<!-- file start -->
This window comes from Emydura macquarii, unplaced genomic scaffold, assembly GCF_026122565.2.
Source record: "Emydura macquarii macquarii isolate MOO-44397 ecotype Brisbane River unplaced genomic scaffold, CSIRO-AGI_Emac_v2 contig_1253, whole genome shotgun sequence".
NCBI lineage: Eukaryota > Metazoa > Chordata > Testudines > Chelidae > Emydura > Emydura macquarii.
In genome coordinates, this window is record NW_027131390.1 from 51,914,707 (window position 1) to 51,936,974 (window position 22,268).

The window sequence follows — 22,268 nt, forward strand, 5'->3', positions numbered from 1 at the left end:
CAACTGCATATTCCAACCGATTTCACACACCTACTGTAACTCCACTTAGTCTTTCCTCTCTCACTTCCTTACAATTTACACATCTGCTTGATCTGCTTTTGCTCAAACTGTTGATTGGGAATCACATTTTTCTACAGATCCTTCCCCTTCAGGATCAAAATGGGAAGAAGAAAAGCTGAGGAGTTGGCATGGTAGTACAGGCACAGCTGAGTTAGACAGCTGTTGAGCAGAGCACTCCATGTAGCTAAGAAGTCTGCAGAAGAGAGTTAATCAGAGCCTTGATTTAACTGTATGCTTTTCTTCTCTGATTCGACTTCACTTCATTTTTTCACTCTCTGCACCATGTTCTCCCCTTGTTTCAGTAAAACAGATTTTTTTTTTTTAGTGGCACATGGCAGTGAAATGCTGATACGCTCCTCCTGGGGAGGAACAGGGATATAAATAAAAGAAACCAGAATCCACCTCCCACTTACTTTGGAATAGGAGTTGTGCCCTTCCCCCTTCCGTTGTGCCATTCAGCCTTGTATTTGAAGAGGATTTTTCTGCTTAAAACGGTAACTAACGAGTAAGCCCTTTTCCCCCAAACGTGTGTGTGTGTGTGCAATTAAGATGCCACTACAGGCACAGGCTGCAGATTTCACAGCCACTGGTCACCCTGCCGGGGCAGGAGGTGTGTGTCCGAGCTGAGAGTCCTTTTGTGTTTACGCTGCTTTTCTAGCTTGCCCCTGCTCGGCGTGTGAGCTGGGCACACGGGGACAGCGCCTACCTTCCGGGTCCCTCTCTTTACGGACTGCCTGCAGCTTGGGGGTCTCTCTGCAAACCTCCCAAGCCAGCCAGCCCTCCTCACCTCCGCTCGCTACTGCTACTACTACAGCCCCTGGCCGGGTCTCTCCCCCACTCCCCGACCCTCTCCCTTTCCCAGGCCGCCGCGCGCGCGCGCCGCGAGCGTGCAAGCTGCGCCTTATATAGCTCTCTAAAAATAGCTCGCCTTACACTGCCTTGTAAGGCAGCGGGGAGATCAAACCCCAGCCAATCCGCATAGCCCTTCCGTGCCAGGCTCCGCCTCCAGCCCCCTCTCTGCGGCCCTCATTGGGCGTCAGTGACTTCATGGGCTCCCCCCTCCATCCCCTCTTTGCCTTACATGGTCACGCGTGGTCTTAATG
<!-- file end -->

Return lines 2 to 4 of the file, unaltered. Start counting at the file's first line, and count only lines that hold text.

Source record: "Emydura macquarii macquarii isolate MOO-44397 ecotype Brisbane River unplaced genomic scaffold, CSIRO-AGI_Emac_v2 contig_1253, whole genome shotgun sequence".
NCBI lineage: Eukaryota > Metazoa > Chordata > Testudines > Chelidae > Emydura > Emydura macquarii.
In genome coordinates, this window is record NW_027131390.1 from 51,914,707 (window position 1) to 51,936,974 (window position 22,268).